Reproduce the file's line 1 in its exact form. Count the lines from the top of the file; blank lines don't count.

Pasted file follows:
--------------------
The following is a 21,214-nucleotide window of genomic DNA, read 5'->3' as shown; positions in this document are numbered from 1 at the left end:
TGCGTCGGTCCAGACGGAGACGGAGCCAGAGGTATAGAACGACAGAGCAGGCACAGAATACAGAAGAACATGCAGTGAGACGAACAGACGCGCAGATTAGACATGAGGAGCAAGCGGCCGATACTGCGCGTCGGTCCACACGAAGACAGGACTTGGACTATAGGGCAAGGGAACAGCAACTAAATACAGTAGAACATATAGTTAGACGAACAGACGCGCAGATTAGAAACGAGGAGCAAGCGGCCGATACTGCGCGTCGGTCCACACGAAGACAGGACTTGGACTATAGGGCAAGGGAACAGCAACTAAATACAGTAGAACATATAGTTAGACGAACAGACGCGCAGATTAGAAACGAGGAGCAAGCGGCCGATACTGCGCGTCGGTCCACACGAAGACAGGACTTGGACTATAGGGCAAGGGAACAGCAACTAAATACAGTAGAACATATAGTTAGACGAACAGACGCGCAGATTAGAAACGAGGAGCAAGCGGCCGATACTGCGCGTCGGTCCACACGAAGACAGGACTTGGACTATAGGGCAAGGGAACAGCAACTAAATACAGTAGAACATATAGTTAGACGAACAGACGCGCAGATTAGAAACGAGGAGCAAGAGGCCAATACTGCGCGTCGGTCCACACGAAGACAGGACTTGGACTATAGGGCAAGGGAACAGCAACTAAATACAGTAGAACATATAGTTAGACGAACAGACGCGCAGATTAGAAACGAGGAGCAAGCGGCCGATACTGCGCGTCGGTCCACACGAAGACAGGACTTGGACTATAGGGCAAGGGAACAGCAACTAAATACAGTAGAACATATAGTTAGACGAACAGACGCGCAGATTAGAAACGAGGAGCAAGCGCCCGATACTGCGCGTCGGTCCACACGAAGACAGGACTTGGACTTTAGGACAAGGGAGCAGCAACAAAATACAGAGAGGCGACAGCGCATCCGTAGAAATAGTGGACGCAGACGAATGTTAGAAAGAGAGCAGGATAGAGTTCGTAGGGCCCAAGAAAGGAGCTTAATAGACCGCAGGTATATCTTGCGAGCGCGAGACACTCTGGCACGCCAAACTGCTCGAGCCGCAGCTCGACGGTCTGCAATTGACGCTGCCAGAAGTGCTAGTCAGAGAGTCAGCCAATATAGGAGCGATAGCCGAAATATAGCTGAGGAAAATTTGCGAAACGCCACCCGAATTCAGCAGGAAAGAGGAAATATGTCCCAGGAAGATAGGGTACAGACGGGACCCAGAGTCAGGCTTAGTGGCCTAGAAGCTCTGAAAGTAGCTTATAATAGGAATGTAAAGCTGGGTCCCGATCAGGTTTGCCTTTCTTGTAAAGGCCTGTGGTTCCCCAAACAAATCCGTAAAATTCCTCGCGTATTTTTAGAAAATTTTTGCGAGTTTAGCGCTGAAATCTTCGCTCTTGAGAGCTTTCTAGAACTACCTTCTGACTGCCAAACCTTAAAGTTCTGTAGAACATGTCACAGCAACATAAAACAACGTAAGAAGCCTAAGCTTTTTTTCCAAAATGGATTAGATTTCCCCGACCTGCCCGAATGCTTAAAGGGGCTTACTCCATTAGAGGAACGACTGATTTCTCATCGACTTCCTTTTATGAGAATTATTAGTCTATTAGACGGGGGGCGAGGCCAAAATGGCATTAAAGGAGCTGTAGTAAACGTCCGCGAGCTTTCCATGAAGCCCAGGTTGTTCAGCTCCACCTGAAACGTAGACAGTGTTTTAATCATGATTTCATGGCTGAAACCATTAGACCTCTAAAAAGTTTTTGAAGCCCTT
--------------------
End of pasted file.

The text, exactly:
The following is a 21,214-nucleotide window of genomic DNA, read 5'->3' as shown; positions in this document are numbered from 1 at the left end: